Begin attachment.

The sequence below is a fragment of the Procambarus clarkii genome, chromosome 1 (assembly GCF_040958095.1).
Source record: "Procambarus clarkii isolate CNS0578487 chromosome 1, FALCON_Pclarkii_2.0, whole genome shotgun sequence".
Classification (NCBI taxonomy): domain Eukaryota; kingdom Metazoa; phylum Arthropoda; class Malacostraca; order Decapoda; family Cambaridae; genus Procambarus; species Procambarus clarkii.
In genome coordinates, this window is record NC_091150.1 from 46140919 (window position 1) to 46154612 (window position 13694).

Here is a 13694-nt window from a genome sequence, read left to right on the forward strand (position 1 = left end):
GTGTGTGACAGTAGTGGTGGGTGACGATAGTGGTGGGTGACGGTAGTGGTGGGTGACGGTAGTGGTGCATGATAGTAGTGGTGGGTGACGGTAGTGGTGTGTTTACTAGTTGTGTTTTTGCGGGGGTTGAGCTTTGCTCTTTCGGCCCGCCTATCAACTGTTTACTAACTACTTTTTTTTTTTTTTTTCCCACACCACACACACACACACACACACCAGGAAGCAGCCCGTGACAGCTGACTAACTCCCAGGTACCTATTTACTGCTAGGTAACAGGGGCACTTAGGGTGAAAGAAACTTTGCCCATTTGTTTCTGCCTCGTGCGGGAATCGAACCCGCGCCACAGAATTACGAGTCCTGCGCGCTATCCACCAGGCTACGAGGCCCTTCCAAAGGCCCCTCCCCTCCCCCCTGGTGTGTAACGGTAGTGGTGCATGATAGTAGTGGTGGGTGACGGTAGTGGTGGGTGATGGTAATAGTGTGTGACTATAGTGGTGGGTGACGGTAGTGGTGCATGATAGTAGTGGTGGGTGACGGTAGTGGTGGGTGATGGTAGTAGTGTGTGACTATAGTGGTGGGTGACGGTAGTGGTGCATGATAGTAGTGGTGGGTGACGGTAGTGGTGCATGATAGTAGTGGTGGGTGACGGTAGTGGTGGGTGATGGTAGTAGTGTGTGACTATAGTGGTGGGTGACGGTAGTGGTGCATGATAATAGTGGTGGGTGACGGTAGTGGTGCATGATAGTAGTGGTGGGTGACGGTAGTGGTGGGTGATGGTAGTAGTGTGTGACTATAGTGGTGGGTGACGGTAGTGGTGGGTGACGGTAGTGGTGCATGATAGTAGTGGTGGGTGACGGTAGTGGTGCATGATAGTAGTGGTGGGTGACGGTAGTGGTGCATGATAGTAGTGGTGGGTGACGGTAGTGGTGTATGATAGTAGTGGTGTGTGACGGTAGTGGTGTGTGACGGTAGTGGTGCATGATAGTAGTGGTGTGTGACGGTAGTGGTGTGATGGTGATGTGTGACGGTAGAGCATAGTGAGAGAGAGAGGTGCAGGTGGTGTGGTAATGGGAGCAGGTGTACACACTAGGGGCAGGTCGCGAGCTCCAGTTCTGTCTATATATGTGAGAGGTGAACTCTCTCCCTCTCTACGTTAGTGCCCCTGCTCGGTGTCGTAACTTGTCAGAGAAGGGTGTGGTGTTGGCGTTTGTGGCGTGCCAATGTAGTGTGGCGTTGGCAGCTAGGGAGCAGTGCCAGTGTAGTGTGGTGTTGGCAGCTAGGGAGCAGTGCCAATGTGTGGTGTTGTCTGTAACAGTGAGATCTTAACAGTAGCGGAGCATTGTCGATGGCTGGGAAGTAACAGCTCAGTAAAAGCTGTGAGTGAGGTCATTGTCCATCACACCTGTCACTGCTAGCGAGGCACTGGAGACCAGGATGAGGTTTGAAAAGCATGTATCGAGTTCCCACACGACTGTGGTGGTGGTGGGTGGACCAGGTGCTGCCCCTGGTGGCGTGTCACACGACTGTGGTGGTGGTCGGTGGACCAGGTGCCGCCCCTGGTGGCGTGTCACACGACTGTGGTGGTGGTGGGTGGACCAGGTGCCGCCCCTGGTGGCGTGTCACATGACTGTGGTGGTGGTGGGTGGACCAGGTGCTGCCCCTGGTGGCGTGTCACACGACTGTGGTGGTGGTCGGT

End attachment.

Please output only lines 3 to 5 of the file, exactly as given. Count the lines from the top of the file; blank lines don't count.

Classification (NCBI taxonomy): domain Eukaryota; kingdom Metazoa; phylum Arthropoda; class Malacostraca; order Decapoda; family Cambaridae; genus Procambarus; species Procambarus clarkii.
In genome coordinates, this window is record NC_091150.1 from 46140919 (window position 1) to 46154612 (window position 13694).

Here is a 13694-nt window from a genome sequence, read left to right on the forward strand (position 1 = left end):